Romania travel: Oradea’s must-see Art Nouveau buildings

The elegant city of Oradea, with its unique and rich collection of Art Nouveau architecture, is part of an exclusive club called the Art Nouveau Network, certified as a Cultural Route by the Council of Europe. The city was even nominated among the best Art Nouveau destinations in Europe earlier this year. We outline below some suggestions of the iconic Art Nouveau buildings one must see when visiting Oradea.

First documented in 1113 under the Latin name Varadinum, Oradea was administrated by the Principality of Transylvania, the Ottoman Empire, and the Habsburg Monarchy throughout history. 

The iconic city of today was built in the 18th century according to the architectural plans of Viennese engineer Franz Anton Hillebrandt after a fire partially destroyed the city. Hillebrandt followed the Austrian architectural style en vogue at that time and decorated the facades of the buildings accordingly. The style is called Secession and is among the styles that can be admired in the central area of Oradea.

The Moskovits Miksa Palace

The Moskovits Miksa Palace (in opening picture) was built between 1904-1905 according to the plans of architect Kálmán Rimanóczy Jr., commissioned by engineer Moskovits Miksa. It features Lilienstil motifs from the Munich secession, containing several vegetal symbols that can be admired on the facade, alongside the tree of life, Mercury’s scepter, a hand, an anvil, a cogwheel, as well as a compass with a triangle ruler. As to its structure, the building consists of two floors, a basement, a high first floor, and a mezzanine. It can be admired from Traian Street.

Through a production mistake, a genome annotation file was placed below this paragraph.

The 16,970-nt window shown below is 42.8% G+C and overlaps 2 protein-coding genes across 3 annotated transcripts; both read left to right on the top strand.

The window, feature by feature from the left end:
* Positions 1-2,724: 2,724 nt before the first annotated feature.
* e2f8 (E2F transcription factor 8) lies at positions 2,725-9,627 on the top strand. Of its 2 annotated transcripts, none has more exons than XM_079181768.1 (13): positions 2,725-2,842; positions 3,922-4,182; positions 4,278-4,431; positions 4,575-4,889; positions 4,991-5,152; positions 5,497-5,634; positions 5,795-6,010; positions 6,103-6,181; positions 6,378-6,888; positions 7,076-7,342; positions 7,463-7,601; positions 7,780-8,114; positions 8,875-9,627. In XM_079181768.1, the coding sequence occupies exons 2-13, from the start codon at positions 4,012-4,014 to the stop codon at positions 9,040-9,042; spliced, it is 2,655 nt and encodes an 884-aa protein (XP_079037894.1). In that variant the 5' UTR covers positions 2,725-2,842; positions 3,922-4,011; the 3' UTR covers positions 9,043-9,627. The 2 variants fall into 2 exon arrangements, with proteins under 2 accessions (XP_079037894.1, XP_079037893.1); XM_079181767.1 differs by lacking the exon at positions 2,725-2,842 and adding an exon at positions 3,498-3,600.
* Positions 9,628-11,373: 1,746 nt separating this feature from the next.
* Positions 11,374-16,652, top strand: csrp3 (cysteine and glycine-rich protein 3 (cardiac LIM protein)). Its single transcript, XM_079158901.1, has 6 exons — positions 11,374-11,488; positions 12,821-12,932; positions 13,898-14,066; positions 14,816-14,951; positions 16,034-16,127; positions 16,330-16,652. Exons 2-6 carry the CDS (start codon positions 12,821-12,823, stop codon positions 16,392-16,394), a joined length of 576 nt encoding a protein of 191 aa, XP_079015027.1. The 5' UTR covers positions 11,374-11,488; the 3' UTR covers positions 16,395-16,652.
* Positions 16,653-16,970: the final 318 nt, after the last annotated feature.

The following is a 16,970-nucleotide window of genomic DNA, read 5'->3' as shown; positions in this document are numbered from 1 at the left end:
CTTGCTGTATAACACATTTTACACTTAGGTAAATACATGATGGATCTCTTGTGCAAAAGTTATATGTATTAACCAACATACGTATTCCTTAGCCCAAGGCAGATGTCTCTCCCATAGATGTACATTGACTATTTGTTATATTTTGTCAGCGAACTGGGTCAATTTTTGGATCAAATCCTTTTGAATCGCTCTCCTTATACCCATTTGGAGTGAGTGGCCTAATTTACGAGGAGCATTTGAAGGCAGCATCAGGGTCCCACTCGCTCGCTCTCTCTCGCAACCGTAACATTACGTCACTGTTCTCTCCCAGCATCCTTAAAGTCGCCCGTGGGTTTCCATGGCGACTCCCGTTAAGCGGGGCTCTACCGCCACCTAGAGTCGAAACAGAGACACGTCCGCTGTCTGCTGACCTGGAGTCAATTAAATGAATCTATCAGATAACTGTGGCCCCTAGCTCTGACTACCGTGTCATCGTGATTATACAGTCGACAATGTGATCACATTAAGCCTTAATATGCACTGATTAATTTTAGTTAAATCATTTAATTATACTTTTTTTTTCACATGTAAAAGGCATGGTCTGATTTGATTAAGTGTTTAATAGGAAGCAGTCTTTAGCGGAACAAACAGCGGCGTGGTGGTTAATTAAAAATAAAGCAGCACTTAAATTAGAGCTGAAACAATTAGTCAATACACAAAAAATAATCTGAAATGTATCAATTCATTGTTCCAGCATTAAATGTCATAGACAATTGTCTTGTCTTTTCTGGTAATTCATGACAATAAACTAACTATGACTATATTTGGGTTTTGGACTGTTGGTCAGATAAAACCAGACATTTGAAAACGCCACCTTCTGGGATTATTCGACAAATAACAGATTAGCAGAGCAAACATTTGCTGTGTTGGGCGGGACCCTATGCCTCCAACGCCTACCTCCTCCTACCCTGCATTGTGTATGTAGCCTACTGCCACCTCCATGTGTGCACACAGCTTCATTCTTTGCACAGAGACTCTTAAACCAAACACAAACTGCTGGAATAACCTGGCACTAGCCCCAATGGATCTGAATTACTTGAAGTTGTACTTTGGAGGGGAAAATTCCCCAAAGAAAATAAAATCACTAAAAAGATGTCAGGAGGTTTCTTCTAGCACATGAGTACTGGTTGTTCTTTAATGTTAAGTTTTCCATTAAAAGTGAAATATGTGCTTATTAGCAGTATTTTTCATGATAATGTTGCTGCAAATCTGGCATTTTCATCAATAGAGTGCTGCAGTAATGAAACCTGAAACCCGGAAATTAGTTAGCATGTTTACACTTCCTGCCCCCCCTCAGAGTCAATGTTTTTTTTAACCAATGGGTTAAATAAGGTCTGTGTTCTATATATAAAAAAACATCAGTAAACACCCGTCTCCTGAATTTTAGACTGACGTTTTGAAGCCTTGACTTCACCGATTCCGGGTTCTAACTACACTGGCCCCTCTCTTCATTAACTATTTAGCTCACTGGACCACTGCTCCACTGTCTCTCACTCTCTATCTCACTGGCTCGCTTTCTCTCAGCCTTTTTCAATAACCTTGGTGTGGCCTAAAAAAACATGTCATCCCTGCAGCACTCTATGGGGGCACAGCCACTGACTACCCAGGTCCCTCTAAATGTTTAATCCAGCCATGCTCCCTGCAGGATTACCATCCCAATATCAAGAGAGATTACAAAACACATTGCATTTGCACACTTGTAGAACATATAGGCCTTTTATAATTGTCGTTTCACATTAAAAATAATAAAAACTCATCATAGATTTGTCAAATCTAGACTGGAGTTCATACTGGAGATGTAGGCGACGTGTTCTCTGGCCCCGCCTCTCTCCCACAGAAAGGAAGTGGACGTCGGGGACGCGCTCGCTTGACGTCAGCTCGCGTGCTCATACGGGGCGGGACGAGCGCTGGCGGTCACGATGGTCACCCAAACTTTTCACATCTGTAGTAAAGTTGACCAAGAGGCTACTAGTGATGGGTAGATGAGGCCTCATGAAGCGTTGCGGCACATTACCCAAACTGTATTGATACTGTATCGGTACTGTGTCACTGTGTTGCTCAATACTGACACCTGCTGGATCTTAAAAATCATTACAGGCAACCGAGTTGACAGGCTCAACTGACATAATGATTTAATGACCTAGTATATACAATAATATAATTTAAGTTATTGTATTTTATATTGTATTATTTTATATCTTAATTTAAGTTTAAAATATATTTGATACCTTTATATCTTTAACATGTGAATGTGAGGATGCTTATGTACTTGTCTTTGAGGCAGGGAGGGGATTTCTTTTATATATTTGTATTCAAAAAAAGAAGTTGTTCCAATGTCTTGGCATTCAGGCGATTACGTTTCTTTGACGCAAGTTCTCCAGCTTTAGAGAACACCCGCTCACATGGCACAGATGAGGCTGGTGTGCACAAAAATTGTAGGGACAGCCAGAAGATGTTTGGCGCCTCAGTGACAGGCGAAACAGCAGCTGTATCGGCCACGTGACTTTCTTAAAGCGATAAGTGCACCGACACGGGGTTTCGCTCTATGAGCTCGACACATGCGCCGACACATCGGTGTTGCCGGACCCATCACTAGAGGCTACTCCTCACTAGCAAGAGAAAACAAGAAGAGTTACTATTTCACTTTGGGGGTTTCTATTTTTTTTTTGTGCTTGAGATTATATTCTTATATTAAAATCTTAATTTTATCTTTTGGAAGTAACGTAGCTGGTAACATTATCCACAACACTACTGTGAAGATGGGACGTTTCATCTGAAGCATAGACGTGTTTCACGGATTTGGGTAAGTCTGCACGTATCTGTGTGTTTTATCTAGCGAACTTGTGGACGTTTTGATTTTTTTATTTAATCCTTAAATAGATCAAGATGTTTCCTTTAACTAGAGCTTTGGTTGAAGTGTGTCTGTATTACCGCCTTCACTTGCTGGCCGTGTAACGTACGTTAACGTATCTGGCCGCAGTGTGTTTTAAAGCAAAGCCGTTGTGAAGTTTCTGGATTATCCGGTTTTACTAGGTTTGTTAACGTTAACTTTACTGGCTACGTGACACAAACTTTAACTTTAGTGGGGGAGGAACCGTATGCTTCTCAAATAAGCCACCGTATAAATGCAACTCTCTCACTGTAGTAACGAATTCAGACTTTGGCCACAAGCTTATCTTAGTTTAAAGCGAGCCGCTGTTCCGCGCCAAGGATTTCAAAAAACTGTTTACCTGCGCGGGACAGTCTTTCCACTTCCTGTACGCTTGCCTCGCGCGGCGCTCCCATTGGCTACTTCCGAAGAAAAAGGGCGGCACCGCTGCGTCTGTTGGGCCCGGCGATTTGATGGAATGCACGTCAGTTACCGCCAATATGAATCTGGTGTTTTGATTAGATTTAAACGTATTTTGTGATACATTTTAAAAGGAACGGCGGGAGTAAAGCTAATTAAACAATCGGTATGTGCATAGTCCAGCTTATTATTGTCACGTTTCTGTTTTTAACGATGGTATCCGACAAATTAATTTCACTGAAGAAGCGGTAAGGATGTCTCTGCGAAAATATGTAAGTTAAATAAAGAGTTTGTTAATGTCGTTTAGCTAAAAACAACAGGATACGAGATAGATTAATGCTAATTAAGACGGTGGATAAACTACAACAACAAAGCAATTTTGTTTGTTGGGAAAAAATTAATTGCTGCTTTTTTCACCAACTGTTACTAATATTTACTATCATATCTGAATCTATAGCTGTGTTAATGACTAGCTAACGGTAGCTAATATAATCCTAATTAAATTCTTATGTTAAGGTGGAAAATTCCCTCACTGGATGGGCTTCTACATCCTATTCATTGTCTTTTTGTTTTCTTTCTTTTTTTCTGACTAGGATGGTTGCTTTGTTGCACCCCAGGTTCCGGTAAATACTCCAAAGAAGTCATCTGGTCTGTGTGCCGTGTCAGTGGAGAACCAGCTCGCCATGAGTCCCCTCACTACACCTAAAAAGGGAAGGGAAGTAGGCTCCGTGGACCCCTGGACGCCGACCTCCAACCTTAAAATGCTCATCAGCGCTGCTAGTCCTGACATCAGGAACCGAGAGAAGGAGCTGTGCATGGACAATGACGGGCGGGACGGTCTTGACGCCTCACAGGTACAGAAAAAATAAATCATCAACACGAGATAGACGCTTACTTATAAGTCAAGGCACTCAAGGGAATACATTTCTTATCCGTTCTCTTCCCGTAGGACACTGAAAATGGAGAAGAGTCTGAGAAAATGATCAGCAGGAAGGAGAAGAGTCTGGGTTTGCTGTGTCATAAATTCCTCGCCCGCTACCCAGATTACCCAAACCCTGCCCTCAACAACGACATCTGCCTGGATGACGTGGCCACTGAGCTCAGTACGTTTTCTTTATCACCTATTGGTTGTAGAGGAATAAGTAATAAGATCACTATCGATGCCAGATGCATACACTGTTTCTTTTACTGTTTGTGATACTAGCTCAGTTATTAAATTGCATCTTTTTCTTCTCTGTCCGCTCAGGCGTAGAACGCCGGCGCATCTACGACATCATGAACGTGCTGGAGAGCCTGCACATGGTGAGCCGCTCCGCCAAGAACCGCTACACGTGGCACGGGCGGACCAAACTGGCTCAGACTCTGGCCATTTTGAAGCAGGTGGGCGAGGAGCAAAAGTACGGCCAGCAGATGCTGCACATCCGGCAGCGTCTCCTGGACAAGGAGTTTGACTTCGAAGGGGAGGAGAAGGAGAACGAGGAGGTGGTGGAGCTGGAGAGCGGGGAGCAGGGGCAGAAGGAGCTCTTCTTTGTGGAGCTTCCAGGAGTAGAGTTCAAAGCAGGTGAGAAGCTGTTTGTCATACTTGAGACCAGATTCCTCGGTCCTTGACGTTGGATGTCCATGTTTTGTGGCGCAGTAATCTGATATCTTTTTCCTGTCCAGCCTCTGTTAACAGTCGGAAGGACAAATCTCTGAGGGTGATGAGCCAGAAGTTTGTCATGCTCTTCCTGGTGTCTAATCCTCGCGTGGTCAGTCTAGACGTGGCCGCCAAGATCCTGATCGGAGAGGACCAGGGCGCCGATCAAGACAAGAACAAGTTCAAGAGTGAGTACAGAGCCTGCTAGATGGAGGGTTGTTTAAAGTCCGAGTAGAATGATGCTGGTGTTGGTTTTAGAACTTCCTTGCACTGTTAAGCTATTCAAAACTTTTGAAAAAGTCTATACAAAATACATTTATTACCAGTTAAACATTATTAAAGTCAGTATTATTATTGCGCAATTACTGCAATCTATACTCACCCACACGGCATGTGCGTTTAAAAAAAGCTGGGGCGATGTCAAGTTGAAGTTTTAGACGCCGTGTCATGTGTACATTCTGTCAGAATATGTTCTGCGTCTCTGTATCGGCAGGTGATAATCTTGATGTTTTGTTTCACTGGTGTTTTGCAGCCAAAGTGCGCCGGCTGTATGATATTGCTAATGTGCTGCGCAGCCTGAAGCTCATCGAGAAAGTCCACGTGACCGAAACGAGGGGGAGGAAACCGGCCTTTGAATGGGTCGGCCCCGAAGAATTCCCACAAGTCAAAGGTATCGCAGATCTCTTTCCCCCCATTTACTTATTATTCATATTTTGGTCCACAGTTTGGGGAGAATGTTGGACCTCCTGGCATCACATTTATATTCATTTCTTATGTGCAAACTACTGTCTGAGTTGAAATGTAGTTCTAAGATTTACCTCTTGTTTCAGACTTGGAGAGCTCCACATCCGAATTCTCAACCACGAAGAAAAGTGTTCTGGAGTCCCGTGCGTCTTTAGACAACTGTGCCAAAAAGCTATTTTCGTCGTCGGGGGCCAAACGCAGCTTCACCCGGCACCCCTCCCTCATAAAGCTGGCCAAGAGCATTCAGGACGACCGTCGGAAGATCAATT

Deutsch K. Ignác House

Previously a renowned glassware and porcelain store in the city, the Deutsch House is located at 4 Vasile Alecsandri Street. Some argue that the building was built in 1903 by Rimanóczy Kálmán Jr., while others say it was built around 1906 by Sztarill Ferenc, a famous architect of Oradea at the time. 

The glassware and porcelain company became the leading distributor of Transylvania, the Balkans, and Austria starting 1900, and their commercial influence was to be seen on the building’s facade, displayed in large showcases with engraved stained-glass pieces and floral painted porcelain. The store underwent many changes and interior renovations after 1917. The last restoration was in 2018 and displays the main colors of the building, dark blue and gray.

The Palace of Moskovits Adolf and Sons

The Palace of Moskovits Adolf and Sons can be admired from Union Square. It was designed by the brothers Laszlo and Jozsef Vágo in 1912 and has a unique geometric austerity. This facade is a typical signature of the Vágo brothers, designed with the same style as the Guttenberg House in Budapest, a landmark building for their Viennese Secession vision.

The dominant architectural aspect is symbolized by the balconies’ ledges that are built in various sizes and display simple geometric shapes. Moreover, the facade displays idyllic motifs, such as a shepherd with a flute being surrounded by family or crop-gathering symbols.

The Apollo Palace

Another Art Nouveau building designed by the architect Rimanóczy Kálmán, Jr. between 1912 and 1914 is the Apollo Palace. It was built in a location marked by other significant secession buildings and was intended to serve as a coffee house on the first floor while also offering living apartments. It was given the name of Cafeneaua Orașului (The City’s Café) and was the meeting spot of the city’s youth, medics and merchants. After many changes, it is currently operating as a gambling club.